The other animal that caught our attention was an Exmoor pony who was standing stock still. She seemed frozen, I don’t know much about ponies so maybe she was just daydreaming about ice cream.
If you aren’t the best sleeper you have to check out the pot bellied pigs while they snooze. Their slumber is very deep. There’s no worries or cares as they fill the air with a cacophony of rumbling, grumbling and snorting.
Alternative fact: Old Macdonald founded the Hounslow Urban Farm, E-I-E-I-O.
Disclaimer: photos from this trip were less than award winning and so another trip had to be made to the farm from which the above photos were taken.
3. Star school
Away from animals and nature to one of the most strangest looking buildings in Hounslow, the Heathland School (Heathlands). It’s worth a look if you happen to be in the area although most of the main view has now been obscured by greenery. The geometric shape of it, for me, has echoes of Brutalist architecture (I don’t know why I know this).
In the 1975 official opening prospectus my favourite line regarding the design is: “Many aspects of the design and its execution provide on the spot examples for pupils of modern technology.”
During my research in the local archives I came across some real gems about Heathlands. I really liked school rule number 4 from the 1974 handbook: “All the movement in the building and on the staircases must be at walking pace, on the left hand side in single file.” This rule serves well especially to the pupils who go on to commute on the tube where ‘stand on the right, walk on the left’ is a commandment.
Did I mention that I was a pupil of Heathlands although not during the 1970s. Forever embedded in my psyche is the school motto, ‘Committed to Excellence’. Yes, that’s exactly why I am the awesome individual that you might know. One bright star from my school year went onto work for NASA! Most definitely excellent. There were also medics, finance whizzes and half dozen or so Oxbridge graduates from my year. We were fully committed to excellent academic achievements.
Alternative fact: the building is an alien ship here to indoctrinate pupils with the magic the secrets of success, a touch of creativity, as well as the usual maths and science knowledge.
4. Guardian angels
Another really striking feature in Hounslow are the angels of the Holy Trinity Church based in the High St. I always found the angels fascinating as sculptures especially when I was knee-high-to-a-grasshopper.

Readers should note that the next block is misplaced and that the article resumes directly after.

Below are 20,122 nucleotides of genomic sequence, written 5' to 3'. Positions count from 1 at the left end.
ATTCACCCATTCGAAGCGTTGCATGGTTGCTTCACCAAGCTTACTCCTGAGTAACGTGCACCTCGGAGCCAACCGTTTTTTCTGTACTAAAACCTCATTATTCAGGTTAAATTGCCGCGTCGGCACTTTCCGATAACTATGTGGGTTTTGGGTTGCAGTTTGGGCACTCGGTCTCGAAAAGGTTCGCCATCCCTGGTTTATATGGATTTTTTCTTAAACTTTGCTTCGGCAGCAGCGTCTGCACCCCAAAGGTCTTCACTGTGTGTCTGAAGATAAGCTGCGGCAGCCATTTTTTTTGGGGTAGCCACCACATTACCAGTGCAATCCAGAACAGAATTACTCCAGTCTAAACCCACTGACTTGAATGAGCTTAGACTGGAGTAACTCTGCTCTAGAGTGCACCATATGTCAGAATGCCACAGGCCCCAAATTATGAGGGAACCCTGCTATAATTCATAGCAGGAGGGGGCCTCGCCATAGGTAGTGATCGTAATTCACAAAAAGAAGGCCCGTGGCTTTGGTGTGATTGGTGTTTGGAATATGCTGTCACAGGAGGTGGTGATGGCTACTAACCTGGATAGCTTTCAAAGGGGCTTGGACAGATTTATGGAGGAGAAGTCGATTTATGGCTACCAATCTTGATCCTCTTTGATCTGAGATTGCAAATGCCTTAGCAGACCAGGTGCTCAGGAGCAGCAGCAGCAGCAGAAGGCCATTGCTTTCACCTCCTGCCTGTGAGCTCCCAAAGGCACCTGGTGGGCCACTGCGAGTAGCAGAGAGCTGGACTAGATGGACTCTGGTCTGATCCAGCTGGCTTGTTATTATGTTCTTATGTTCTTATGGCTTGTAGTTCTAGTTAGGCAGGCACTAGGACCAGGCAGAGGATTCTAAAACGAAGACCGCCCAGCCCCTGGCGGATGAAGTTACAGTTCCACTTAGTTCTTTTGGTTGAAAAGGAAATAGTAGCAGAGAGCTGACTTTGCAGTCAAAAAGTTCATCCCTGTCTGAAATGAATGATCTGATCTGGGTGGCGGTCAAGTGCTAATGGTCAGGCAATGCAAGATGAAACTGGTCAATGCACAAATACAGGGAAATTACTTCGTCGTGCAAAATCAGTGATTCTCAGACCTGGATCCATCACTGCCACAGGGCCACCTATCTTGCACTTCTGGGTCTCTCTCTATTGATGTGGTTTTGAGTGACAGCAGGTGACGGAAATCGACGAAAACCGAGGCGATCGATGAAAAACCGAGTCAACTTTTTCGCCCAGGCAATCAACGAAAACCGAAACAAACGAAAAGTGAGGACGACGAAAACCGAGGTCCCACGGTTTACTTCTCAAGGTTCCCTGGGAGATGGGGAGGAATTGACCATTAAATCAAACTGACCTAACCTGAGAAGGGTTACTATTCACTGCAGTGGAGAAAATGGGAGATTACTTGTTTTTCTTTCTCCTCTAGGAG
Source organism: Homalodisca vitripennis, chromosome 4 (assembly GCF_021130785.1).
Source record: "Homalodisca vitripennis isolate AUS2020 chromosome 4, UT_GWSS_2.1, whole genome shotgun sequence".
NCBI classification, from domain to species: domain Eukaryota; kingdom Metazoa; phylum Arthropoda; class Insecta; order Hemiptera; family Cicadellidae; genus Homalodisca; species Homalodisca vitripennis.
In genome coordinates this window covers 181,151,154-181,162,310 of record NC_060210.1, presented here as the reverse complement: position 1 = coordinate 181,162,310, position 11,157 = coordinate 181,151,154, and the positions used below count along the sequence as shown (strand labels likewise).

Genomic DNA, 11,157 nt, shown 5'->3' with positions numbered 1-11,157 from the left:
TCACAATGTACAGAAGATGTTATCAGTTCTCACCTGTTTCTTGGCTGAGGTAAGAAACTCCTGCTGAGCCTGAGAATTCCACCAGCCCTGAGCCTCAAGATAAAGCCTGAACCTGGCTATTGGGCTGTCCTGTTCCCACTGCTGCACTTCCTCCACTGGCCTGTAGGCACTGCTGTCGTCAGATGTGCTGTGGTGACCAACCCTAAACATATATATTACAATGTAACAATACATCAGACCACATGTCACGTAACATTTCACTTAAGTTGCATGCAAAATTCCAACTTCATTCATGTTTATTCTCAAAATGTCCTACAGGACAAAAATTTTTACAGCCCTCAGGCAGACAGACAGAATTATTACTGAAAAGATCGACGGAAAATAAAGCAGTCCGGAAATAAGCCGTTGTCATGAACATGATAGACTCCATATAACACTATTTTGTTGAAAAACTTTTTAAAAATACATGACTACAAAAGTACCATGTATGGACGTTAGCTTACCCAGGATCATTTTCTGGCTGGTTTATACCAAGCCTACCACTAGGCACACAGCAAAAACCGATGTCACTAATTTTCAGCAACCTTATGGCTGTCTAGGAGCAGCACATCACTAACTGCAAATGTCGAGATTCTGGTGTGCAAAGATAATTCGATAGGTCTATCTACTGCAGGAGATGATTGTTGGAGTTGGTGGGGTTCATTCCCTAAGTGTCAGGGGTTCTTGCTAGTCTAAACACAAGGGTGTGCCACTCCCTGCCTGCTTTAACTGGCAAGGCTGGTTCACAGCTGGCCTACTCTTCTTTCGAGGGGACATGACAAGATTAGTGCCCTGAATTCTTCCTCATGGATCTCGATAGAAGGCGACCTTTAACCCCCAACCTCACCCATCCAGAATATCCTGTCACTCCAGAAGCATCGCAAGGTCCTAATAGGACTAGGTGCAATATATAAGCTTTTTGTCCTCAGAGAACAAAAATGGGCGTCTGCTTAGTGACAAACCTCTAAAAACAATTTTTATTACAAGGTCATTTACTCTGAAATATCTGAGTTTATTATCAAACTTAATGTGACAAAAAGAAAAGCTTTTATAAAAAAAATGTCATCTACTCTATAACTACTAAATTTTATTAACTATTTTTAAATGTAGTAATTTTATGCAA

The angels are made of polyester resin and fibre glass sculpted by Wilfred Dudeney, head of Arts, Crafts and Liberal Studies at Isleworth Polytechnic in 1963.
Alternative fact: when the world gets a bit too shady the angels come to life at night to manifest everyday miracles for ordinary folk.
5. Treat yo’ self
Indulge me with this one but no mention of Hounslow could miss out the jewel of its shopping crown – the Treaty Centre. It celebrates being open for 30 years this year having first opened its swishing electric doors in 1987.
On the second floor, off to one side there are beautiful stained glass windows retained from the old library that once stood where the shopping centre now is.
Within the Treaty Centre there is a Poundland which I mention because the High St has a range of bargain stores which also includes the 99p store, Sam’s 99p Store and Pound World. One friend who was visiting from Italy told me how she loved the wonderland of shops with quirky knick knacks. Hounslow can make your pound stretch.
The key highlight of Treaty Centre throughout my childhood was the library which is no longer located there. I was rather sad to hear it moved. I spent a signficant amount of time there with my trusty chums prowling the shelves to snatch the best books to help with those coveted good grades. Before t’internet and Wikipedia, learning was gleaned from tomes known as encyclopedias. I did love that library.
That dear reader is the end of this jolly jaunt around the place I call home. Thanks for making it this far and I do hope you have a ‘happily ever after’ day, or night, or in-between.
And if you’re wondering, in my day job I write for brands and businesses as a freelancer.
*“UKIP’s idea of hell”*: Chabuddy’s Guide to Hounslow High St, a more tongue in cheek travel guide.